October 23rd, 2014
Executive search firm Warren Partners combines head hunting with leadership coaching and board review services. Based in London, Cheshire and Edinburgh, it has clients in the UK and internationally.
When Vicky Lawton was appointed as MD of Warren Partners in 2012, it was her first time at the helm of a business. Despite having previously been the company’s Director of Operations, the step up was still a challenge.
“When you move into a MD or CEO role for the first time within the same company, the dynamics of the relationships that you have built up over time change overnight,” she says. “At first, this can come as a bit of a shock. Suddenly the support systems you’ve been used to don’t operate in the same way.”
Compounding this is the pressure that new CEOs face to make their mark and bring their own leadership style to the role.
“It can be stressful and lonely in a role like this for the first time. Your head is full of ideas about how you want it to be and then there is what everyone else expects – you have to be authentic and do it your way.”
For Vicky, this meant defining a new strategic direction for the business. Here again it was all new territory.
“Anyone managing a small business through the last seven years has had a very stressful time. It’s difficult to maintain and grow a business in a challenging economic environment. It requires you to keep tight control of the levers that affect your profitability, whilst continuing to invest in the areas which will underpin your growth. Having a clear brand and market position is vital and that means being brave about what you are and importantly, what you are not.”
Like many head-hunting firms without distinct brand positioning, Warren Partners had struggled during the recession. Vicky’s task was to re-position the business to deliver additional value through boardroom services and a more consultative approach. At the same time, the firm re-structured its own board and ownership structure. So both internal and externally, change was taking place at multiple levels and Vicky‘s leadership was at the centre of this complex web of decision making.
After 12 months in the new role, in October 2012, the company’s accountant suggested Vicky meet with Peter Hills, Chairman of Academy Group 18 and she became a member.
“One thing that the Academy has done is to give me the confidence to lead the business in my own way”, says Vicky. “The trust and support provided by other members of my group has been really valuable, particularly when things have been challenging. I can talk to them about the things that I find difficult and they provide great advice and act as a totally independent sounding board.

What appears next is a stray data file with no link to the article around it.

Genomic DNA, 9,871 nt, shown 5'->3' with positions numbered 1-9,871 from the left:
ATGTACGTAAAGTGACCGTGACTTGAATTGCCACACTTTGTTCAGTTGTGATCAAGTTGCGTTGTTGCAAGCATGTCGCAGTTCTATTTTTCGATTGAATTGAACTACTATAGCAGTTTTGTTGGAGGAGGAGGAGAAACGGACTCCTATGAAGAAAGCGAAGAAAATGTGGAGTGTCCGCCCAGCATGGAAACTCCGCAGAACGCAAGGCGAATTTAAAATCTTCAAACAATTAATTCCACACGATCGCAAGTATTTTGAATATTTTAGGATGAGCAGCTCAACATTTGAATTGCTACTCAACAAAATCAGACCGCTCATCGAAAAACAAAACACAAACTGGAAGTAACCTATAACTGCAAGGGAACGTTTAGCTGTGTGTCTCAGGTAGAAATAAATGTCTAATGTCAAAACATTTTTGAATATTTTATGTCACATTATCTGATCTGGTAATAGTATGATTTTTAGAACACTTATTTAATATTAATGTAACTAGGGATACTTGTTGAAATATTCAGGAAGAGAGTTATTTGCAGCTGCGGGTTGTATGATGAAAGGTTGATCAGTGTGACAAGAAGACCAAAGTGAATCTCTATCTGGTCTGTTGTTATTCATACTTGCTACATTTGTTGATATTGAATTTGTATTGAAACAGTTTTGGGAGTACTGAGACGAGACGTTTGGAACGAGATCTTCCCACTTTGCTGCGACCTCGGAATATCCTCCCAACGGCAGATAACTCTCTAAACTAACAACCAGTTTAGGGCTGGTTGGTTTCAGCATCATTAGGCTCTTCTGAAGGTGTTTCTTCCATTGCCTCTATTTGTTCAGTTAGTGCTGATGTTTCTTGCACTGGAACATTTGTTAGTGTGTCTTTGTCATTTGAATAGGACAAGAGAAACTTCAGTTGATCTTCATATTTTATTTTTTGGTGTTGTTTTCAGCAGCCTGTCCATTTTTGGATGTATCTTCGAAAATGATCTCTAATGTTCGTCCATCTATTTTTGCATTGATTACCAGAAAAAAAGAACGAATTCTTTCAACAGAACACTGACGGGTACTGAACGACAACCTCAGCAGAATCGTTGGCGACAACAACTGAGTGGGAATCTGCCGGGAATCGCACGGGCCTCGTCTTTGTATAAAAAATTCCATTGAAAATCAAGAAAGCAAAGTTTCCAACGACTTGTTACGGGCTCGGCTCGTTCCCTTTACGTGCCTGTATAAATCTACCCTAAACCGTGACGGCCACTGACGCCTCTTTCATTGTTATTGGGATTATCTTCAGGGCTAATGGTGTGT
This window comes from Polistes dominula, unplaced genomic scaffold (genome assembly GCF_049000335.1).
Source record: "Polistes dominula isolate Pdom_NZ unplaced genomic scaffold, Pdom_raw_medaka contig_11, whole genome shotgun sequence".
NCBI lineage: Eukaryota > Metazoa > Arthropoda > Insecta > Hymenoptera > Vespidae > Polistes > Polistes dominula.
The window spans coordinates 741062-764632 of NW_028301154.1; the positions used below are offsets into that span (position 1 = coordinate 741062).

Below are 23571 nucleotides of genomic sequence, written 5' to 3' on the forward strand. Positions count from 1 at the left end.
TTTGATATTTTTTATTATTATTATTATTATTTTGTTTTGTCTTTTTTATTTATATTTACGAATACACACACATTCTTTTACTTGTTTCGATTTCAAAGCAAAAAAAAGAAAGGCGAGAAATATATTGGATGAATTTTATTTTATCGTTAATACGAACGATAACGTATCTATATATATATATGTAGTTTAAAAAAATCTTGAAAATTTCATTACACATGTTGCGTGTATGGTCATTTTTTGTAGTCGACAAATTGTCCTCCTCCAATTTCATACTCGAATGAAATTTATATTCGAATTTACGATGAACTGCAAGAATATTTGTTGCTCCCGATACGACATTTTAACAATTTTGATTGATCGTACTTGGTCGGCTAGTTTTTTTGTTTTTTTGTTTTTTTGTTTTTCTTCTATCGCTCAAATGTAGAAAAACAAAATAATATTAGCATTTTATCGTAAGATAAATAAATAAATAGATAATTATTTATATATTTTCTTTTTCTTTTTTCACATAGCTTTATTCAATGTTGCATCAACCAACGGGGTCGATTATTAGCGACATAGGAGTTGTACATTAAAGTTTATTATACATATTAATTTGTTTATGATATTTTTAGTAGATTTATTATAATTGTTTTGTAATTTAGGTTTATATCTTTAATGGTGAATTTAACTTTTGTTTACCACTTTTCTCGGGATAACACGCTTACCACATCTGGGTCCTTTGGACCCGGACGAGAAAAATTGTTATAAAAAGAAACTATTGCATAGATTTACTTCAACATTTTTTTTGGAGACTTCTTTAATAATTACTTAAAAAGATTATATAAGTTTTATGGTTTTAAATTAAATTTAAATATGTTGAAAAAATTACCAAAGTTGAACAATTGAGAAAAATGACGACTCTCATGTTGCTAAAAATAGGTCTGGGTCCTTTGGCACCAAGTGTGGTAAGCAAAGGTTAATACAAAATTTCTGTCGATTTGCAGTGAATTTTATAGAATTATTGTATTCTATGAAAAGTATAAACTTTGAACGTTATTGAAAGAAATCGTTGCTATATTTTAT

“I knew that I understood my role and what I needed to do, but the external validation of people in similar roles and going through similar experiences was especially helpful in what was still a relatively new position.”
Another area of learning for Vicky as a first time MD was the challenge of juggling a vast array of diverse responsibilities and the importance of taking time out in order to gain a balanced perspective.
“At first I felt guilty about taking a full day out of the office for my monthly Academy meeting, but I soon recognised that when you step out of a situation or environment there are insights and new perspectives that emerge which you couldn’t have seen before.
“All too often our unconscious filters screen out what we don’t want to see or hear. The independent sounding board I get from being challenged by my Academy group members is a valuable resource that I did not have access to before.
“I always try to bring something back from these meetings into the business. It may be a creative idea from one of the morning’s speakers or simply an ‘energy shot’ based on the fact that I’m feeling invigorated myself.”
In her Academy group there is a MD of another professional services business with similar challenges and they now meet up on a regular basis.
“It’s especially important for the business leaders of small businesses to network externally. If you don’t your perspective becomes too narrow and overly focused in your market. You run the risk of spending too much time on the operational and task orientated side of things to the detriment of strategy and creativity.”